But being a wingnut means never, ever admitting you’re wrong. Or that you’re just plain lying.

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What Are Your Thoughts?leave a comment
  • Some might think that your header and THIS nonsense:

    indicate that there is an effort being made by the “Loyal Opposition*” to gin up fear and hatred.

    * Loyal to their GOD and the voices in their own heads.

  • Being a wingnut means you take anything ever said on the internet as the gospel truth … as long as it confirms what you want to believe. And since nothing ever is removed from the web …

  • dan4

    Even if the overall claim was true, how would it be a “wrinkle” that it applies to Muslims as well as to the Amish?

  • Mr Ed

    I don’t think that being true is the point, it sounds true and conforms to preconceived notions so it is as good if not better than being true.

  • dingojack

    So the world should be rid of all those pesky Americans in another 312 years or more.




    The CDC notes that in 2010 there were 2,468,435 deaths in America. Does this mean ‘Obamacare’ increased mortality by about 50% (and nobody except a lone wingnut on the Grassy Knoll noticed) or that it actually reduced the mortality to under 50% of the normal rate?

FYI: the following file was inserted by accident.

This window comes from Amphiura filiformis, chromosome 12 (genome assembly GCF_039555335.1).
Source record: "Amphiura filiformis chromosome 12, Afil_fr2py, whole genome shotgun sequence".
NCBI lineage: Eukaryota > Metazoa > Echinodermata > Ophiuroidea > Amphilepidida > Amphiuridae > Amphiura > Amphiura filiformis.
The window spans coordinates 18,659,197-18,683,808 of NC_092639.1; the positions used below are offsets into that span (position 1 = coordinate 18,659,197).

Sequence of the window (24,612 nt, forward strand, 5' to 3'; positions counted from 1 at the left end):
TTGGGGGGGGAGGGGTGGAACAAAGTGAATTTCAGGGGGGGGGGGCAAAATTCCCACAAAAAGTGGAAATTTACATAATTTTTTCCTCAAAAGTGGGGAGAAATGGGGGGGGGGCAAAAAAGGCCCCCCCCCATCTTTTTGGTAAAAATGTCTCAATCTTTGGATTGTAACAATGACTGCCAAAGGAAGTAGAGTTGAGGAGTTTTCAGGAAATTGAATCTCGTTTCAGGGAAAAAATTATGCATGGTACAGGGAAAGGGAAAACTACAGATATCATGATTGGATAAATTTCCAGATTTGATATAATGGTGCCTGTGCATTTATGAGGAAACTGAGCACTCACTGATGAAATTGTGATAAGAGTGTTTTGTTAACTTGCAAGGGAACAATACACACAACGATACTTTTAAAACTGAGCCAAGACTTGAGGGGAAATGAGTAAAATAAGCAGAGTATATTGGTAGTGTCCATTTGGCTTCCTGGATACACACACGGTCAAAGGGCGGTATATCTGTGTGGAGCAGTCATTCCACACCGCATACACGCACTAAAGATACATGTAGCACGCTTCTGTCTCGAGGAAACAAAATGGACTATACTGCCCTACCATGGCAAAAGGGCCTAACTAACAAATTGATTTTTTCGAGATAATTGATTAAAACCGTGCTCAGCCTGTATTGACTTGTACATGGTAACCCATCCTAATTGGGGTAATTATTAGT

• dingojack

    Oops, wrong thread.


  • ” In fact, as FactCheck pointed out three years ago, nearly all such exemptions go to Christians:”

    Ah ha! “Nearly”. It looks like the Muslins are horning in on Christian Privilege. Those monsters!

  • mill

    Even so, I’m not thrilled that the religious exemption clause is there at all. Seems like just another way in which beliefs about the supernatural are given preferential treatment to beliefs about real, tangible things. Why should you be given more options just because of what you believe? Everybody is legally obliged to buy insurance, but these guys over here get a pass because they believe in magic? Seems like bullshit to me.

    On the other hand, the whole health care insurance mandate is at best a well-meaning but legally and constitutionally questionable act in the first place, so maybe it’s not so much a case of closing the loophole as widening it. But then the bill becomes meaningless. And in the absence of anything better, I wouldn’t suggest gutting the only mild progress that’s been made on the healthcare issue in decades. Rock, meet hard place.

  • imthegenieicandoanything

    Being “conservative” these days now means being in the willing service of evil, whether due to one’s stupidity, ignorance, insanity or simple admiration for evil.

    Being a Teabagger means that one is stupid, ignorant, AND insane – and proud of it.

  • dan4

    @4″…it sounds true…”

    How so?

  • dan4, Mr Ed doesn’t think that [to them] being true is the point, but rather that it sounds true [to them] and conforms to [their] preconceived notions, so it is as good [to them] if not better than being true.